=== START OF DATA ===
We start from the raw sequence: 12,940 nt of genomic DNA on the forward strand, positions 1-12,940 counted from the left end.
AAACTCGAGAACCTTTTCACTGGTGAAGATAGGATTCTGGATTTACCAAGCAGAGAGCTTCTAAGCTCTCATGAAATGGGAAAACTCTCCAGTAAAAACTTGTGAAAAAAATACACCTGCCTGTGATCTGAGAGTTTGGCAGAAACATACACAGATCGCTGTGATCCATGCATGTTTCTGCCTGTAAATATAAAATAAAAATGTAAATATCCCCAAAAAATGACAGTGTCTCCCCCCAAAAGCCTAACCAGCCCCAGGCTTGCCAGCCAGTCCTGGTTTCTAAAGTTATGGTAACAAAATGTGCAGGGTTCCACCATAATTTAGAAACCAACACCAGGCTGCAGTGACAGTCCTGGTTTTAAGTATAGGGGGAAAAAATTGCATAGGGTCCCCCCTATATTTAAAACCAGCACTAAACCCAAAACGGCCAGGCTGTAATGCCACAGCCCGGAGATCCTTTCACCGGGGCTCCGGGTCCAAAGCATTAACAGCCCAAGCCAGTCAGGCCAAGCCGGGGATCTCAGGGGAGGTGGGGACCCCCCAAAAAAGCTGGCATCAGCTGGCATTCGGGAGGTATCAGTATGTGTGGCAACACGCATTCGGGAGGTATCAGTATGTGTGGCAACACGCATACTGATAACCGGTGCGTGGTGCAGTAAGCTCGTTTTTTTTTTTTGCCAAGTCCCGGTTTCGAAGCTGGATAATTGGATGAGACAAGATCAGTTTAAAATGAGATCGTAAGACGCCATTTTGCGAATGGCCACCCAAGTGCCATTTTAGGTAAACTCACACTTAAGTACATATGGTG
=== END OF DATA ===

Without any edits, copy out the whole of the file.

We start from the raw sequence: 12,940 nt of genomic DNA on the forward strand, positions 1-12,940 counted from the left end.
AAACTCGAGAACCTTTTCACTGGTGAAGATAGGATTCTGGATTTACCAAGCAGAGAGCTTCTAAGCTCTCATGAAATGGGAAAACTCTCCAGTAAAAACTTGTGAAAAAAATACACCTGCCTGTGATCTGAGAGTTTGGCAGAAACATACACAGATCGCTGTGATCCATGCATGTTTCTGCCTGTAAATATAAAATAAAAATGTAAATATCCCCAAAAAATGACAGTGTCTCCCCCCAAAAGCCTAACCAGCCCCAGGCTTGCCAGCCAGTCCTGGTTTCTAAAGTTATGGTAACAAAATGTGCAGGGTTCCACCATAATTTAGAAACCAACACCAGGCTGCAGTGACAGTCCTGGTTTTAAGTATAGGGGGAAAAAATTGCATAGGGTCCCCCCTATATTTAAAACCAGCACTAAACCCAAAACGGCCAGGCTGTAATGCCACAGCCCGGAGATCCTTTCACCGGGGCTCCGGGTCCAAAGCATTAACAGCCCAAGCCAGTCAGGCCAAGCCGGGGATCTCAGGGGAGGTGGGGACCCCCCAAAAAAGCTGGCATCAGCTGGCATTCGGGAGGTATCAGTATGTGTGGCAACACGCATTCGGGAGGTATCAGTATGTGTGGCAACACGCATACTGATAACCGGTGCGTGGTGCAGTAAGCTCGTTTTTTTTTTTTGCCAAGTCCCGGTTTCGAAGCTGGATAATTGGATGAGACAAGATCAGTTTAAAATGAGATCGTAAGACGCCATTTTGCGAATGGCCACCCAAGTGCCATTTTAGGTAAACTCACACTTAAGTACATATGGTG